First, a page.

Many people might treat an algae bloom, and this includes green water and string algae, with an algaecide, however this does nothing to address the root cause of it all, which is excess fish waste due to high fish loads.  Good pond filtration will help with this of course, and one potential step would be to upgrade or increase the size and capacity of your pond filter.  However at some point, you’ll likely reach a threshold where a pond reaches it’s limits and problems can ensue from there.

Speaking of good pond filtration, it’s obviously important that the system be of adequate size and capacity to filter out the gallon volume of the pond, as well as handle an estimated number and size of fish in a pond.  It does little good to install a pond filter that’s undersized because they simply won’t help that much.  Also it’s critical that the flow or circulation rate of the water be moved in enough volume to allow the entire gallon amount of the pond to pass through the pond filter about once per hour or so.   This will insure that the water is being filtered well enough to remain clean, balanced, and healthy.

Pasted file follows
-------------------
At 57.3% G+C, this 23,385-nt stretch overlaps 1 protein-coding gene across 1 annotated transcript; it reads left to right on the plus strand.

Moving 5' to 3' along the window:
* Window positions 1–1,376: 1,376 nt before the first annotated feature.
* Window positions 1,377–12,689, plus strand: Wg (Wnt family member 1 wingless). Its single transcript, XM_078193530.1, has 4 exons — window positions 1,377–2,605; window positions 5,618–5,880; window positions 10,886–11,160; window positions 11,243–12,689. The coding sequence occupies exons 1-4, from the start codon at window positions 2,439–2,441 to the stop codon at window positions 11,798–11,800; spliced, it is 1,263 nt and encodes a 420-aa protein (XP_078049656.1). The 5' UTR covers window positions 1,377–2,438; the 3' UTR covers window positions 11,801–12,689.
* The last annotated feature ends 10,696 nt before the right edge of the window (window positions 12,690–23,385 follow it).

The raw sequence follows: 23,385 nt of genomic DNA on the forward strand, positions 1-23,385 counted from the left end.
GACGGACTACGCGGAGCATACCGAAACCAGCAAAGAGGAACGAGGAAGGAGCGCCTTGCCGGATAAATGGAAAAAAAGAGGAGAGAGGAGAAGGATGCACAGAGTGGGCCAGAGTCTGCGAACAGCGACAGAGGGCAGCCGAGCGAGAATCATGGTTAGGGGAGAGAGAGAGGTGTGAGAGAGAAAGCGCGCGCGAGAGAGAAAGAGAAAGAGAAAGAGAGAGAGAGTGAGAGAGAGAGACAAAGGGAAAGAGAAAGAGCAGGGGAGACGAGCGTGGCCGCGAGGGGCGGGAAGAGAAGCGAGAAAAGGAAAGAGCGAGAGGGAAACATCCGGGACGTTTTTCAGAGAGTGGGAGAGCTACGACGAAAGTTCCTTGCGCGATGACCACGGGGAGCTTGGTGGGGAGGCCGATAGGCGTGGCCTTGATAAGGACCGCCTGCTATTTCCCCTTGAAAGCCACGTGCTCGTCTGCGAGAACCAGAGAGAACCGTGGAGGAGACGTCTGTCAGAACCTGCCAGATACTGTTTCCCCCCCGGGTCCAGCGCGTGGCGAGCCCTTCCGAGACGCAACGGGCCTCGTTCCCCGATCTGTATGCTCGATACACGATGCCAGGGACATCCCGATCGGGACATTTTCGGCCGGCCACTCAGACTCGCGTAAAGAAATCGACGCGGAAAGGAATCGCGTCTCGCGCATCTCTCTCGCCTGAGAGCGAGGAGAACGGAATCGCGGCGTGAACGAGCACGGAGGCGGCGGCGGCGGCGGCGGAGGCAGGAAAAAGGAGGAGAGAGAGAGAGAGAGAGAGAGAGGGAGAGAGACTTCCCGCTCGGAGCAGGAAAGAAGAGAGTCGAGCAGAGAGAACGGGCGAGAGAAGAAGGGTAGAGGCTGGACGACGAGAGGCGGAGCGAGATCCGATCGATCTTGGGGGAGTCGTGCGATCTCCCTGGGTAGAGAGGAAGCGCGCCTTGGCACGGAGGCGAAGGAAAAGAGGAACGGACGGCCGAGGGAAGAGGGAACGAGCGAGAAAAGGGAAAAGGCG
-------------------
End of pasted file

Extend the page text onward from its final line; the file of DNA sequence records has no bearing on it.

Normally a cleaner pond is a healthier pond so routine maintenance is a good practice to maintain fish health.  Pond vacuums are very popular today and in widespread use and they do help keep sediments, debris, and all kinds of things from building up.  Their prices vary widely so it’s worth shopping around to find the best setup for your pond.

Bacterial, Parasitic, and Viral Infections

As bad as the word “infection” might sound, many of these issues can be dealt with fairly easily with the right kind of treatment.  It’s important to use as targeted solution as possible but fortunately many conditions can be treated by salt baths, warmth, oral antibiotics, or other medications.